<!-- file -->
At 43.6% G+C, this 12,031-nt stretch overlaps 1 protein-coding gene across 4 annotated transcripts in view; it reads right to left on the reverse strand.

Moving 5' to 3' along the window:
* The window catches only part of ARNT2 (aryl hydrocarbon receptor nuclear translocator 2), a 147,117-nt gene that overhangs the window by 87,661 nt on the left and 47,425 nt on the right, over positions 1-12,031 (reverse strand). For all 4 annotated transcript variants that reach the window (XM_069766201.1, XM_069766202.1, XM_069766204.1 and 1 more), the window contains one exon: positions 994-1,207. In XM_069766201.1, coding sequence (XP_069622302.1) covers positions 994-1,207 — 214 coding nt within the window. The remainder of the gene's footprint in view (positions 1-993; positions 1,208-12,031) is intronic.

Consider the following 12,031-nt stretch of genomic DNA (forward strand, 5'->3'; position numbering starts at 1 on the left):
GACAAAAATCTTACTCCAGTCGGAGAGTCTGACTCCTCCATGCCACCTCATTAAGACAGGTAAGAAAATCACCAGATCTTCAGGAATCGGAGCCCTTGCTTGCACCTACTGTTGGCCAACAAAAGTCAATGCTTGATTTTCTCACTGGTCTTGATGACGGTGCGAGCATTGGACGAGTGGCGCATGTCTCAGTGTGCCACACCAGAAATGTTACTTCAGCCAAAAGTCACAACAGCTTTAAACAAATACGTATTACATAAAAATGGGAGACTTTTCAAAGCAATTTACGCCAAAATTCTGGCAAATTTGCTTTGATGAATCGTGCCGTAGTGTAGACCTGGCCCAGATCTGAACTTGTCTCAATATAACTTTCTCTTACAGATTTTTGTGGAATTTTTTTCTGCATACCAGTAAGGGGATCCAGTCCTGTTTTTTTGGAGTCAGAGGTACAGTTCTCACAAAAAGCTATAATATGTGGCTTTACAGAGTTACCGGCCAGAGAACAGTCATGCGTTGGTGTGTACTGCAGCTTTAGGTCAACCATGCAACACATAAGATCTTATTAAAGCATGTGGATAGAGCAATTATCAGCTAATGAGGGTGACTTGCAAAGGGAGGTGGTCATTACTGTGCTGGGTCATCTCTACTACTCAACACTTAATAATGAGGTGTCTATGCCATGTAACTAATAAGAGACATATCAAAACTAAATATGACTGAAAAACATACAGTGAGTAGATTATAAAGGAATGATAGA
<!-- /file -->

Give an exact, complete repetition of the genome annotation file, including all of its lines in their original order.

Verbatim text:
At 43.6% G+C, this 12,031-nt stretch overlaps 1 protein-coding gene across 4 annotated transcripts in view; it reads right to left on the reverse strand.

Moving 5' to 3' along the window:
* The window catches only part of ARNT2 (aryl hydrocarbon receptor nuclear translocator 2), a 147,117-nt gene that overhangs the window by 87,661 nt on the left and 47,425 nt on the right, over positions 1-12,031 (reverse strand). For all 4 annotated transcript variants that reach the window (XM_069766201.1, XM_069766202.1, XM_069766204.1 and 1 more), the window contains one exon: positions 994-1,207. In XM_069766201.1, coding sequence (XP_069622302.1) covers positions 994-1,207 — 214 coding nt within the window. The remainder of the gene's footprint in view (positions 1-993; positions 1,208-12,031) is intronic.

Consider the following 12,031-nt stretch of genomic DNA (forward strand, 5'->3'; position numbering starts at 1 on the left):
GACAAAAATCTTACTCCAGTCGGAGAGTCTGACTCCTCCATGCCACCTCATTAAGACAGGTAAGAAAATCACCAGATCTTCAGGAATCGGAGCCCTTGCTTGCACCTACTGTTGGCCAACAAAAGTCAATGCTTGATTTTCTCACTGGTCTTGATGACGGTGCGAGCATTGGACGAGTGGCGCATGTCTCAGTGTGCCACACCAGAAATGTTACTTCAGCCAAAAGTCACAACAGCTTTAAACAAATACGTATTACATAAAAATGGGAGACTTTTCAAAGCAATTTACGCCAAAATTCTGGCAAATTTGCTTTGATGAATCGTGCCGTAGTGTAGACCTGGCCCAGATCTGAACTTGTCTCAATATAACTTTCTCTTACAGATTTTTGTGGAATTTTTTTCTGCATACCAGTAAGGGGATCCAGTCCTGTTTTTTTGGAGTCAGAGGTACAGTTCTCACAAAAAGCTATAATATGTGGCTTTACAGAGTTACCGGCCAGAGAACAGTCATGCGTTGGTGTGTACTGCAGCTTTAGGTCAACCATGCAACACATAAGATCTTATTAAAGCATGTGGATAGAGCAATTATCAGCTAATGAGGGTGACTTGCAAAGGGAGGTGGTCATTACTGTGCTGGGTCATCTCTACTACTCAACACTTAATAATGAGGTGTCTATGCCATGTAACTAATAAGAGACATATCAAAACTAAATATGACTGAAAAACATACAGTGAGTAGATTATAAAGGAATGATAGA